Tuesday 20 October 2020

India, China discuss foreign ministers’ agenda to ease border face-off

Senior diplomats from the two countries are meeting via video link under the Working Mechanism for Consultation and Coordination (WMCC) on border affairs

Diplomats from India and China are currently holding talks to implement the five-point consensus reached earlier this month by the foreign ministers of the two countries to resolve border tensions, the Chinese foreign ministry said on 30 September.

Senior diplomats from the two countries are meeting via video link under the Working Mechanism for Consultation and Coordination (WMCC) on border affairs.

The last time the WMCC met was on 10 August. The two countries were unable to bridge the differences on the disengagement of the two militaries at the meeting.

“Currently, China and India are holding the 19th meeting of the WMCC on border affairs. The main topics (being) discussed are how to implement the five-point consensus reached in Moscow (on 10 September) by the two foreign ministers to resolve outstanding issues on the ground and to ease the situation along the border,” Chinese foreign ministry spokesperson, Wang Wenbin.

Wang was responding to a question on the WMCC meeting asked by Chinese state media.

The WMCC meeting is being co-chaired by joint secretary (East Asia) Naveen Srivastava of the external affairs ministry and Hong Liang, director general of the boundary and oceanic department of China’s foreign ministry.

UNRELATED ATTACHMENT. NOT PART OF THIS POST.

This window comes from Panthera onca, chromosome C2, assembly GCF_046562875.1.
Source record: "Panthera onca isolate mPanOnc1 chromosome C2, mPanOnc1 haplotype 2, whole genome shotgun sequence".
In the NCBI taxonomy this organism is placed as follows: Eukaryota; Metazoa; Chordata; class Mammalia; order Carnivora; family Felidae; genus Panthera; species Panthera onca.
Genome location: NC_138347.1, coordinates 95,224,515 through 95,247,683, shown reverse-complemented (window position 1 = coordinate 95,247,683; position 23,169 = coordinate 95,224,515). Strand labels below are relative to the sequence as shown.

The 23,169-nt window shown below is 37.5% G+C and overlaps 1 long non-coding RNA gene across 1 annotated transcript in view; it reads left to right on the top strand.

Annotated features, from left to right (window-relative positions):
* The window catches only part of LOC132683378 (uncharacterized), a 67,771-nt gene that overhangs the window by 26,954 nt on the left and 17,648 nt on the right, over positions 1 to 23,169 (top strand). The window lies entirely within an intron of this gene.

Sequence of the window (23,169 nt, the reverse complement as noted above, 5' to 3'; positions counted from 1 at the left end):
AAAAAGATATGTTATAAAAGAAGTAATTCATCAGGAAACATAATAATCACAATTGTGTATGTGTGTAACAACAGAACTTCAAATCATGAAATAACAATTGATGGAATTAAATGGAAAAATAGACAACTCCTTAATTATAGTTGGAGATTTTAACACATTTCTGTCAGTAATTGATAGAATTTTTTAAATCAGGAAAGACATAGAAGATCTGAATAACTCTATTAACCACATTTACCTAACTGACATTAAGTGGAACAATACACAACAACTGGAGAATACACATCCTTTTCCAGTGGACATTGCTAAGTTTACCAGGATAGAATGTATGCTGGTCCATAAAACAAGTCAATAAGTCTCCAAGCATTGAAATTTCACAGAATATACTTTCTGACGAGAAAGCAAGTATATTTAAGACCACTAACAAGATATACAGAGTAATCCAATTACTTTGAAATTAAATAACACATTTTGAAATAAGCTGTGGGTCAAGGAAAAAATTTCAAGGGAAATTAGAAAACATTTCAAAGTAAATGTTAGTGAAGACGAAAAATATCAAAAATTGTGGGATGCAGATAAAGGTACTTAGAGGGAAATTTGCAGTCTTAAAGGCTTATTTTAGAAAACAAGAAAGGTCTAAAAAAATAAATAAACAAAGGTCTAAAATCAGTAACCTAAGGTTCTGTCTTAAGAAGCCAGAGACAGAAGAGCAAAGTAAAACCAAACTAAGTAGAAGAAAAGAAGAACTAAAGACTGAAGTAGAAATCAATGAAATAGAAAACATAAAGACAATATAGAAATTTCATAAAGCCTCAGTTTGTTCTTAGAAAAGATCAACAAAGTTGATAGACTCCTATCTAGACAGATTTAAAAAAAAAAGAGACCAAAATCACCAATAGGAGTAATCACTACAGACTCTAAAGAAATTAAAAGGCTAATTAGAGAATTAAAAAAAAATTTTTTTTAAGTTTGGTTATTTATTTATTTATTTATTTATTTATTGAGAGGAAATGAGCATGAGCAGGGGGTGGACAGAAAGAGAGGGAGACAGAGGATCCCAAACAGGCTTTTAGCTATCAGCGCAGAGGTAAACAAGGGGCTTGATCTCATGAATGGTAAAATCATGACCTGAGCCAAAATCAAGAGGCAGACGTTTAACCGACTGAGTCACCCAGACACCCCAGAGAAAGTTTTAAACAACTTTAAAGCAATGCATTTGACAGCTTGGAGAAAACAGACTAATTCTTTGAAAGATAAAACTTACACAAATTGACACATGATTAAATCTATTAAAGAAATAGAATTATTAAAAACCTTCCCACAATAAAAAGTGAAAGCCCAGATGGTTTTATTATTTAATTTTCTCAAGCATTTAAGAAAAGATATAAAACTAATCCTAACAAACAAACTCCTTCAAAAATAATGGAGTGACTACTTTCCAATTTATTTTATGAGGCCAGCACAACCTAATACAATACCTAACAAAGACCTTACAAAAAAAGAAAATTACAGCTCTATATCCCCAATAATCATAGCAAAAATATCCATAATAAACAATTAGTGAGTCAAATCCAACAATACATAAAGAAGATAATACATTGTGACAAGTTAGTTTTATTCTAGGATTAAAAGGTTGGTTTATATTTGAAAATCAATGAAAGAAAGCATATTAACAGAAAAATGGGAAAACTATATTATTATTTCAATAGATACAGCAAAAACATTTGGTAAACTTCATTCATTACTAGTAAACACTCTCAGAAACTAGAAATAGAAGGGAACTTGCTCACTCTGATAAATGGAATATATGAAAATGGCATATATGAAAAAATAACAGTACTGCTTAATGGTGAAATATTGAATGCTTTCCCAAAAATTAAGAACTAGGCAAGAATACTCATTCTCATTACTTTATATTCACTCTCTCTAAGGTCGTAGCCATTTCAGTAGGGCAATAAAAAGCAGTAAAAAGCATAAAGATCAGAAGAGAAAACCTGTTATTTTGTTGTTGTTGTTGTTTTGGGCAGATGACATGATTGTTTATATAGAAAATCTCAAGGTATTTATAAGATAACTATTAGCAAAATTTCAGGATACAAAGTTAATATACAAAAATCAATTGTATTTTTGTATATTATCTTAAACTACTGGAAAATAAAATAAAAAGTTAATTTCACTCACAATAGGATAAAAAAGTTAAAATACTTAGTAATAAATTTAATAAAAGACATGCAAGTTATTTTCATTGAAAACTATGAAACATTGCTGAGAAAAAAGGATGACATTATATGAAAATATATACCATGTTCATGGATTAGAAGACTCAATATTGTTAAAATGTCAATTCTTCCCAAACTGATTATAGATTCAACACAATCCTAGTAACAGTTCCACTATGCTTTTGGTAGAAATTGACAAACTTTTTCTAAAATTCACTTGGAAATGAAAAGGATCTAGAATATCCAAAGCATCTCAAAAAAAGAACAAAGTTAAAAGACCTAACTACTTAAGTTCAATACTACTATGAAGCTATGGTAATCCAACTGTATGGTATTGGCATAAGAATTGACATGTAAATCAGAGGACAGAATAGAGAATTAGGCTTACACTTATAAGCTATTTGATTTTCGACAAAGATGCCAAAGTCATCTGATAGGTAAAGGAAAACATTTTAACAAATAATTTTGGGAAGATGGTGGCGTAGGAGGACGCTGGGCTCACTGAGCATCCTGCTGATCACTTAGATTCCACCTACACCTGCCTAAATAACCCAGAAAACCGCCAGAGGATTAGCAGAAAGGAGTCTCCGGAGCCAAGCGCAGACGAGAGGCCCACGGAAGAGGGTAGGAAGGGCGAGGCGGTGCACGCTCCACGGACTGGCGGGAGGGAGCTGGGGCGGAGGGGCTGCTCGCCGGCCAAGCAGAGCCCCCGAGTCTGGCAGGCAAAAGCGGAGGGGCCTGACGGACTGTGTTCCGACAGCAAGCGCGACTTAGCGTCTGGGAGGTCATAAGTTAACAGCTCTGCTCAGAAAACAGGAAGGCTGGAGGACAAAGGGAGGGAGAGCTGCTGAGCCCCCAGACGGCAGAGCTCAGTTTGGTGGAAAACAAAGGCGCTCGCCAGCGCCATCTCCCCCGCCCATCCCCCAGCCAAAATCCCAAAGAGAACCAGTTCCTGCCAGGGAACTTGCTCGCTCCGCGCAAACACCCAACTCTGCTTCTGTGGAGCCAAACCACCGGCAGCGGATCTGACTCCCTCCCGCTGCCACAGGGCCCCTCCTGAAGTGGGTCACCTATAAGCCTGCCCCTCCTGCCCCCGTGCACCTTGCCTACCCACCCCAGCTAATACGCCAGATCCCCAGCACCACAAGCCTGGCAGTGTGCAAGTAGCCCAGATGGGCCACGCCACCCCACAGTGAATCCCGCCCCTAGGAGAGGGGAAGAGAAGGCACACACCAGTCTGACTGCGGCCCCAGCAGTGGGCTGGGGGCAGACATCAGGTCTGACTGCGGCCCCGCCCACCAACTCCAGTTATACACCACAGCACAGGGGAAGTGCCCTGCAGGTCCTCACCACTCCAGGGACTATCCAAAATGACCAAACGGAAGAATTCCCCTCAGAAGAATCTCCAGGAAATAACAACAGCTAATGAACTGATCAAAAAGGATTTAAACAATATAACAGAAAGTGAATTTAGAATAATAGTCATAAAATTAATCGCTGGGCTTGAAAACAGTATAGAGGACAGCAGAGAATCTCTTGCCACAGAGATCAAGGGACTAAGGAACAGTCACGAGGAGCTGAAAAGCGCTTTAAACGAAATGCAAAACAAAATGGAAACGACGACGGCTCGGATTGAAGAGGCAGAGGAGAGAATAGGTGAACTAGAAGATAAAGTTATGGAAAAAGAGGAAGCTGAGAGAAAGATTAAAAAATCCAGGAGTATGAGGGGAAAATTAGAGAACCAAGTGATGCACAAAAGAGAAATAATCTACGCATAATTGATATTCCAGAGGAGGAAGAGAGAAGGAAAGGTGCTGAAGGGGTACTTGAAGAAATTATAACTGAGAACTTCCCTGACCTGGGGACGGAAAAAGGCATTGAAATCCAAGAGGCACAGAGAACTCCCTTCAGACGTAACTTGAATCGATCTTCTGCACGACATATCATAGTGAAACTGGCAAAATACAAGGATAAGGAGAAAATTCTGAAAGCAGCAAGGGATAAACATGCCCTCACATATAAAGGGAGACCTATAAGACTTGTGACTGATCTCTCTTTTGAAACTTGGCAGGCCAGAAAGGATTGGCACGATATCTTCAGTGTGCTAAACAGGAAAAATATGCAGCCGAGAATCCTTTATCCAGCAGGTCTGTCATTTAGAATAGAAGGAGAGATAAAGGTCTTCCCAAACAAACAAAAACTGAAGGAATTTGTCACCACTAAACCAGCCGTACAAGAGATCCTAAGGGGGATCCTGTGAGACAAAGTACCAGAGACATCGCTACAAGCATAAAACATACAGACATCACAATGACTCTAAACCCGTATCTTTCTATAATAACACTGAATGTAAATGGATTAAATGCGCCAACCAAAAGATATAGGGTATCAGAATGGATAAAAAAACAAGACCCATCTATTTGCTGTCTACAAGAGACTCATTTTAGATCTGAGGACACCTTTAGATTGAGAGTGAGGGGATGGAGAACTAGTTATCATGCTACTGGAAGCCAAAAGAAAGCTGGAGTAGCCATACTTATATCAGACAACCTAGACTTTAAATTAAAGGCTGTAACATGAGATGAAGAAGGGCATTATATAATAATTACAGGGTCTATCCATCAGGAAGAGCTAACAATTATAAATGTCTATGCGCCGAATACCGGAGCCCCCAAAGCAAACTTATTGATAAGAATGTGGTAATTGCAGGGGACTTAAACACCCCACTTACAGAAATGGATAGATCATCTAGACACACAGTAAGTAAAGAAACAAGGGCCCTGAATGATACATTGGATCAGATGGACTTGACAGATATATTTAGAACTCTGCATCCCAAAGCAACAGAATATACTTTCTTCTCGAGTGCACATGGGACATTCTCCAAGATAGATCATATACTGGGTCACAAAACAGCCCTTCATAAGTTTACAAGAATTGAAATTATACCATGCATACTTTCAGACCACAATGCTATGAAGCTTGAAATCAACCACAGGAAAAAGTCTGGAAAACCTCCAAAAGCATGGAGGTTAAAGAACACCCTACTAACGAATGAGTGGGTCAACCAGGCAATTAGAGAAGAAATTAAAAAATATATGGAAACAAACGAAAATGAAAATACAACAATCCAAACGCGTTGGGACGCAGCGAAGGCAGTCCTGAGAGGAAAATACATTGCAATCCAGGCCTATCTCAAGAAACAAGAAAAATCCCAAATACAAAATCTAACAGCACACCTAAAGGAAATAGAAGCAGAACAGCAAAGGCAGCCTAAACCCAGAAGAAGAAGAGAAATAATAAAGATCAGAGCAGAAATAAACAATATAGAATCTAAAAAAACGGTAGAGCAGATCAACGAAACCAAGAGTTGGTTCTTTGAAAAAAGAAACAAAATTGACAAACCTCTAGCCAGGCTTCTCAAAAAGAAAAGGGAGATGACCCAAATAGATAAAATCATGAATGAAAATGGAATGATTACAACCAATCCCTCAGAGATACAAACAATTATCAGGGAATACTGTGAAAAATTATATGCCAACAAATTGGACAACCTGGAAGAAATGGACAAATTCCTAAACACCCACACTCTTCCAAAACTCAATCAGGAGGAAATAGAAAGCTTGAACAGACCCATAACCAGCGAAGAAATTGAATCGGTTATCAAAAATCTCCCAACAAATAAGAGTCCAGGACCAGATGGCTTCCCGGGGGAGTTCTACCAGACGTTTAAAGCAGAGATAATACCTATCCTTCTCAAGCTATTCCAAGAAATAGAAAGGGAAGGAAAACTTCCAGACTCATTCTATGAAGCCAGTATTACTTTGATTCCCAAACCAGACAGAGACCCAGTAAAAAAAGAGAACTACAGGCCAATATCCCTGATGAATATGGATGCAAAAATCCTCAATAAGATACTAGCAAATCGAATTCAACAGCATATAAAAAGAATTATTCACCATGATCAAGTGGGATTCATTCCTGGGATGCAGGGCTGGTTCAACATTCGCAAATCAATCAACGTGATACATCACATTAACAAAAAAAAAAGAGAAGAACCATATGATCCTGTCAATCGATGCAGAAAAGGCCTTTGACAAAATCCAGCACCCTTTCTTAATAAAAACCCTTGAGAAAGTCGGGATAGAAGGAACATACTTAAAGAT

This was the body’s sixth virtual meeting since the standoff along the disputed border emerged in the open in May.

In his response at a regular ministry press conference on 30 September, Wang referred to the meeting between external affairs minister, S Jaishankar and Chinese foreign minister Wang Yi on the sidelines of a Shanghai Cooperation Organisation (SCO) meeting in Moscow on 10 September.

The two sides had reached an agreement on five points during talks between Jaishankar and Wang, comprising dialogue aimed at quick disengagement, maintaining proper distance between troops of the two sides and easing tensions, abiding by all agreements and protocols on border management, and working on new confidence-building measures once the situation eases.

Sharp differences between New Delhi and Beijing have become public this week with India dismissing China’s claims that it abides by a 1959 Chinese definition of the Line of Actual Control, the notional alignment dividing the two countries.

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